Unpasteurized Milk Recalled Due to Possible Coxiella Burnetii Outbreak
Missoula County Health Officials are issuing a warning for unpasteurized, raw milks sold at farmers markets due to possible Coxiella burnetii concerns.
Coxiella burnetii is a bacteria commonly found in birth products like amniotic fluid, the placenta, urine, feces, and the milk of infected animals. It can be ingested by breathing in dust from these products. The infection that is caused by this bacteria is called Q fever. It can also be spread through blood transfusion, like from a pregnant mother to her fetus, and sex.
Now, two cows have tested positive for the bacteria Coxiella burnetii and health officials are concerned because their milk has been sold at a farmers market. The farmers are not sure if the cows were infected with the bacteria when they were milked, so they are not sure if anyone was exposed to the infection. Nobody has reported being sick yet, but it usually takes about three weeks for Coxiella burnetii symptoms to appear after consuming the infected product. It remains unclear how wide-spread the milk was distributed or what is was used for.
Missoula County, located in the state of Montana, is not immune from outbreaks, having had an outbreak of salmonella in the recent past. Their unpasteurized milk was also the culprit in that outbreak. Following an investigation, inspectors found that no health code laws had been broken, but rather that unpasteurized milk is simply just a dangerous product to produce and sell.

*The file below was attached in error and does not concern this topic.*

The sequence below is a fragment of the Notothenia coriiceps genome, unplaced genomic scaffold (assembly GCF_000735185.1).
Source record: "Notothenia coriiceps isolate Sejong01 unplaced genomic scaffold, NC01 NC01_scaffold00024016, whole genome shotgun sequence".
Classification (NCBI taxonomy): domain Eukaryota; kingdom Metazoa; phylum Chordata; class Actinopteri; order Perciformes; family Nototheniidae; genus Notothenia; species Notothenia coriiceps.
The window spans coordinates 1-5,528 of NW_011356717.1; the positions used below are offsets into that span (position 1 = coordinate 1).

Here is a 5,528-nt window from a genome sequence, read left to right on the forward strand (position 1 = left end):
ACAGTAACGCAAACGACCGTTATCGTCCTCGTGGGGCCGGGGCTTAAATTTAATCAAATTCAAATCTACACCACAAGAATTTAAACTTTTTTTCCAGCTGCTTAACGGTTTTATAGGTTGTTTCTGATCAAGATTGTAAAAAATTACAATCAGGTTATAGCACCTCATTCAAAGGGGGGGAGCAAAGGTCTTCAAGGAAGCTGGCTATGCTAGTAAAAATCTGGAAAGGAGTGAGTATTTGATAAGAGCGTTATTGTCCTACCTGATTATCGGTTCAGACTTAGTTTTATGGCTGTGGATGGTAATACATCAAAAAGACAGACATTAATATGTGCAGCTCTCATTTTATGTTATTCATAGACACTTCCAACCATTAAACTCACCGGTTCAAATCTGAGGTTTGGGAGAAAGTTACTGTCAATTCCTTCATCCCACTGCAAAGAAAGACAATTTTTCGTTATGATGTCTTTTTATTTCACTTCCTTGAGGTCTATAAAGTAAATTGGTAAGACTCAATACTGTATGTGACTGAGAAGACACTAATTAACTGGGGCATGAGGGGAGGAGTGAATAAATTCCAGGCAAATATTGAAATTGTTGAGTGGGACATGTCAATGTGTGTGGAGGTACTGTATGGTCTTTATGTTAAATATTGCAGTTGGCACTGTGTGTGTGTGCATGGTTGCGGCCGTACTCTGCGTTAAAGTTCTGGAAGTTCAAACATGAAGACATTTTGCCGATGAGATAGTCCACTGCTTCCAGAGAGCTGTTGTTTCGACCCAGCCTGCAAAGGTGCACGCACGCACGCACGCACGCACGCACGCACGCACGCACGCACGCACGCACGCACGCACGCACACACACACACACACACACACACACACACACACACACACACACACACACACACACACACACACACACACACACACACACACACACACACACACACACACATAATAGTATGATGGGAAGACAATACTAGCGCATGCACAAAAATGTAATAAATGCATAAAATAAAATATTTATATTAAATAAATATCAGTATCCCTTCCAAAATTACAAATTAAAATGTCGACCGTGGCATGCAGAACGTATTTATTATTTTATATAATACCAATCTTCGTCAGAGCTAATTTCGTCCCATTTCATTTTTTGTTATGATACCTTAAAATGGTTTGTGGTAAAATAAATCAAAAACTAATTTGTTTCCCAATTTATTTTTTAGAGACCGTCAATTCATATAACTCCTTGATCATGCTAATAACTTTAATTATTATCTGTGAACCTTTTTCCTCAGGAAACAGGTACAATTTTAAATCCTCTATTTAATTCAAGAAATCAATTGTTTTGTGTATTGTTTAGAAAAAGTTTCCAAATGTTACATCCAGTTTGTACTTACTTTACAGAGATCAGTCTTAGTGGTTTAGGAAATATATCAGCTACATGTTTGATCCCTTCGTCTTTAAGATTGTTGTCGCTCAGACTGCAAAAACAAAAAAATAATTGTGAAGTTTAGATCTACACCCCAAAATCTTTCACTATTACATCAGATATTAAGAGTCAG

For this reason alone, many states prohibit selling unpasteurized milk, and many more have strict regulations/limits on its sale and use.
Unpasteurized Milk Commonly Linked to Outbreaks of E. coli, Salmonella, Listeria, and other Pathogens
Unpasteurized milk has been linked to several food poisoning outbreaks. Such as E.coli, campylobacter, brucella, listeria, and cryptosporidium. It can carry many harmful bacteria and germs that are very contagious.
According to the CDC, symptoms of Coxiella burnetii include: fever, chills, sweats, fatigue, headaches and/or muscle aches, nausea, vomiting, diarrhea, chest and/or stomach pain, weight loss, and non productive coughing. These symptoms vary in intenseness. Some with very severe symptoms might develop lung infections like pneumonia, or liver infects like hepatitis.
If you or anyone you know are experiencing these symptoms, or have recently been exposed to any infected products listed above, contact your health provider immediately.
National Food poisoning Lawyer, Tony Coveny, Ph.D., says that producers handling foods that are commonly linked to food poisoning outbreaks must use the utmost caution when preparing and packaging their food. He also strongly recommends they test each batch of every product that is susceptible to being a conduit for food poisoning. He also points that this is why there are so many laws in place stating that you cannot sell milk unpasteurized, or that limit the opportunities to do so.